Deschutes Brewery made its first beachhead this week in the Bend-based company’s campaign to build a brand new brewery east of the Mississippi.
Brewery founder Gary Fish tapped the first pint at the taproom Deschutes formally opened Monday in Roanoke, Virginia. The taproom is the brewery’s first tangible presence in the city, other than trips by company personnel, since Deschutes announced in 2016 it had selected the city in southwestern Virginia to be the site of its second production brewery.
“They actually started lining up around noon,” said Deschutes Brewery CEO Michael LaLonde on Wednesday. “By the time we opened at 5, we had a line down the street.”
The taproom, which employs four full-timers and five part-timers, is located in a 4,700-square-foot space, formerly the home of Thelma’s Chicken and Waffles on Market Street and Church Avenue in downtown Roanoke. The site is in the heart of Roanoke’s shopping district and close to the city Market Square, site of weekly farmers markets and hub of the city’s small businesses, Starr Anderson, communications manager of the Roanoke Regional Chamber of Commerce, said Wednesday.
“There was a solid maybe 200 people waiting in line for those doors” to open, she said.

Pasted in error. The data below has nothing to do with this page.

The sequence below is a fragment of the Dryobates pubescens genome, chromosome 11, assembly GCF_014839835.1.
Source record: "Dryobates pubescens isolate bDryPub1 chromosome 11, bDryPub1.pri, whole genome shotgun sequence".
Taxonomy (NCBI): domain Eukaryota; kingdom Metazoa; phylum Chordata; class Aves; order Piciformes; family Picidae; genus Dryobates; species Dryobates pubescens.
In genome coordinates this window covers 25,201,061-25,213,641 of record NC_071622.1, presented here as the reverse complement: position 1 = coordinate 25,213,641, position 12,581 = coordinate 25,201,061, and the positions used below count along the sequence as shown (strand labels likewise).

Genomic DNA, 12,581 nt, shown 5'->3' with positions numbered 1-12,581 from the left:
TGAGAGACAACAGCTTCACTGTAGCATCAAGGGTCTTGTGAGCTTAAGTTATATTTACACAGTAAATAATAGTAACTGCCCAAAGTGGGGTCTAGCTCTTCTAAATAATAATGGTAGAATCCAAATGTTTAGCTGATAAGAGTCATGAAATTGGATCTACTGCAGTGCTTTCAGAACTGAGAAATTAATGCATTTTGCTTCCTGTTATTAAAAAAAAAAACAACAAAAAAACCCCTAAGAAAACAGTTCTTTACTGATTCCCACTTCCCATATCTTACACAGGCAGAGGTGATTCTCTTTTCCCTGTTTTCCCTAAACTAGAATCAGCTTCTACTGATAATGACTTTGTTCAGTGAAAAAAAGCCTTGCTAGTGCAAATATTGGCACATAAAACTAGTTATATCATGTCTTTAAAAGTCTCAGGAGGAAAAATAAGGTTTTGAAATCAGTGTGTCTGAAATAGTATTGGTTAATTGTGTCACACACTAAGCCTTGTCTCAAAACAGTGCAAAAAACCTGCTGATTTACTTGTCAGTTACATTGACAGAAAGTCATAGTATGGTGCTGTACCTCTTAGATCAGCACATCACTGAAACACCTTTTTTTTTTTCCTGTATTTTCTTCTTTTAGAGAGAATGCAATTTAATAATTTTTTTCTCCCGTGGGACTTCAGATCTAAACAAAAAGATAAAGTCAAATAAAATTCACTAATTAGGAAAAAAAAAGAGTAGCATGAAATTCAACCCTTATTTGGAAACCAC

Opening day featured a virtual-reality corner where patrons could take a virtual tour of Black Butte, the Metolius River and the Bend home brewery. LaLonde said a small brewing system on site will provide some product for the tasting room. A Northwest meets Southeast IPA is in the works, he said.
Deschutes Brewery is set to break ground next year on 49 acres east of town on a new brewery, estimated in April 2016 to cost $85 million and produce about 190,000 barrels of beer its first year when it starts production in 2020. LaLonde said he expects to see the first version in October of a design for the brewery campus.
“We’ll make a decision on what we want to change, then continue to the next iteration,” he said.
Deschutes Brewery is making its biggest investment ever as a company in the Roanoke venture, LaLonde said. Although excitement for Deschutes grew during the site search and selection in March 2016, it isn’t the first West Coast brewer to build in the Roanoke area. That distinction belongs to Ballast Point Brewing Co. of San Diego, California.
In April 2016, Ballast Point announced it would locate a production brewery in Daleville, Virginia, about 20 minutes from downtown Roanoke. Ballast Point also opened a taproom, in June, also to long lines of beer drinkers, and began a test run at its brewery in July, according to The Roanoke Times.
Competition among brewers, of which the U.S. has about 6,000, is cutting into margins and slowing what had been double-digit growth year over year. LaLonde said Deschutes has sold about 5 percent less by volume of beer this year than last, so far. That’s due, in part, to dropping some established labels in favor of new products that consumers are still catching up to, he said.
“We knew there’d be a little downturn this year in our business,” LaLonde said. “We have great plans for 2018. We focus on what we do and what we do well. We get better because of competition.”
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